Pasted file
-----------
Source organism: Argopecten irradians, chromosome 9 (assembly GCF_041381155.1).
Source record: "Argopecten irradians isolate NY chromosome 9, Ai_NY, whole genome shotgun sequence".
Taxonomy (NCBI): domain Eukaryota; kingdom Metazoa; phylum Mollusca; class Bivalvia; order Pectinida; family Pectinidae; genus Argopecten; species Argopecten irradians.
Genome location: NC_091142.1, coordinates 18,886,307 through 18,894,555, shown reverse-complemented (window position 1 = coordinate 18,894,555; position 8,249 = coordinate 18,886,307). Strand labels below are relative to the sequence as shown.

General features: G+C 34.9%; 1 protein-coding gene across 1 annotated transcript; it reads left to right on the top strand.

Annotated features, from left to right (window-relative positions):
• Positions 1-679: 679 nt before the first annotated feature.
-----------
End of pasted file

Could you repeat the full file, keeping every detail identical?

Source organism: Argopecten irradians, chromosome 9 (assembly GCF_041381155.1).
Source record: "Argopecten irradians isolate NY chromosome 9, Ai_NY, whole genome shotgun sequence".
Taxonomy (NCBI): domain Eukaryota; kingdom Metazoa; phylum Mollusca; class Bivalvia; order Pectinida; family Pectinidae; genus Argopecten; species Argopecten irradians.
Genome location: NC_091142.1, coordinates 18,886,307 through 18,894,555, shown reverse-complemented (window position 1 = coordinate 18,894,555; position 8,249 = coordinate 18,886,307). Strand labels below are relative to the sequence as shown.

General features: G+C 34.9%; 1 protein-coding gene across 1 annotated transcript; it reads left to right on the top strand.

Annotated features, from left to right (window-relative positions):
• Positions 1-679: 679 nt before the first annotated feature.